A predictive model for environmental fate and transport of the toxicity of leachates from highway construction and repair materials Public Deposited

http://ir.library.oregonstate.edu/concern/graduate_thesis_or_dissertations/st74cs770

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  • Recent concern over the potential environmental impact of highway construction and repair materials on surface and ground waters has lead to extensive laboratory screening and subsequent testing of a set of new materials and waste amended mixes. As part of Phase II of a three-phase project for the National Cooperative Highway Research Program, a fate and transport model for the assessment of this impact has been written. The model predicts concentrations and loads of contaminants as well as toxicities for the leachates in both surface and subsurface environments. The model addresses four specific "reference environments": an impermeable highway surface, a permeable highway surface, a vertical piling, and a filled borehole. Six materials are examined in detail: crumb rubber asphalt concrete. SEMASS asphalt concrete, foundry sand asphalt concrete, ammonical copper zinc arsenate treated wood, and methyl methacrylate deck sealer. A statistical approach to relating toxicity to the concentration of a chemical "surrogate" forms the basis for prediction of toxicity in the leachates. All fate and transport prediction methods are based on physical and mathematical descriptions of the near-highway environment. Surface runoff is calculated using kinematic wave theory coupled with leaching, photolysis and volatilization, flow through pavement cracks is based on continuity, and subsurface transport is based on a plug flow model with linear or Freundlich sorption and biodegradation. Explicit finite difference numerical methods are used for both surface leaching and subsurface transport. A search engine is provided for examination of all laboratory results.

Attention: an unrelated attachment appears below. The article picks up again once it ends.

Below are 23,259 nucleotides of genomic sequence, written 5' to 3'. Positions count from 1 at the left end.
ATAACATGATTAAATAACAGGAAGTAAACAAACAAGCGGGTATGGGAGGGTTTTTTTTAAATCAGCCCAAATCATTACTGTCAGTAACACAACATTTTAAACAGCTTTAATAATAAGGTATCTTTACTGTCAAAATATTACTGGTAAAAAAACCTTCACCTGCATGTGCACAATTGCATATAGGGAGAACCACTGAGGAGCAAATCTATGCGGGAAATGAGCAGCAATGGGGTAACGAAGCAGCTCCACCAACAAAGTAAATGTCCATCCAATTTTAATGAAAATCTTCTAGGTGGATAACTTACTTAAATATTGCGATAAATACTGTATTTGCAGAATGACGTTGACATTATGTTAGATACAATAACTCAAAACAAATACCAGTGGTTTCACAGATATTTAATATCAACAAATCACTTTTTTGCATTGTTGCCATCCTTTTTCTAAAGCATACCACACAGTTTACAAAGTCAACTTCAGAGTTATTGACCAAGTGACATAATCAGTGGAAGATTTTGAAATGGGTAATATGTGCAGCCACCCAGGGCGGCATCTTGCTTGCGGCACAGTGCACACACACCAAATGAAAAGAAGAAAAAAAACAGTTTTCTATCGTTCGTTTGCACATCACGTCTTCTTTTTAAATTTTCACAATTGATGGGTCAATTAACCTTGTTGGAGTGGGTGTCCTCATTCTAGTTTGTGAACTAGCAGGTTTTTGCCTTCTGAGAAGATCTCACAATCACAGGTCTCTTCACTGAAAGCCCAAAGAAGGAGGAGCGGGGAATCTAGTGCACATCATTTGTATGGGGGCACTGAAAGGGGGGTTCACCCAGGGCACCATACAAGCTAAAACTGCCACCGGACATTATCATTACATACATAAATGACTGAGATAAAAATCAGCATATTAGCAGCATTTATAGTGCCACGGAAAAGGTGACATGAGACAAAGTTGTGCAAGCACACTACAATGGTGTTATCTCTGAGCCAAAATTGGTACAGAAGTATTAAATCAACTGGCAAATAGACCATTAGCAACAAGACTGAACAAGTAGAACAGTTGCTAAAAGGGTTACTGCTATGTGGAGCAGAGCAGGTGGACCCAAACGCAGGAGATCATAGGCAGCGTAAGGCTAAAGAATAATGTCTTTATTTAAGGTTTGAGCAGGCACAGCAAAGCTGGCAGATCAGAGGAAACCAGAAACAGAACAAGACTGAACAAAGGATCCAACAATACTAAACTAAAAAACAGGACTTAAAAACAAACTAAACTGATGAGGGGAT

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  • File scanned at 300 ppi (Monochrome, 8-bit Grayscale) using ScandAll PRO 1.8.1 on a Fi-6770A in PDF format. CVista PdfCompressor 4.0 was used for pdf compression and textual OCR.
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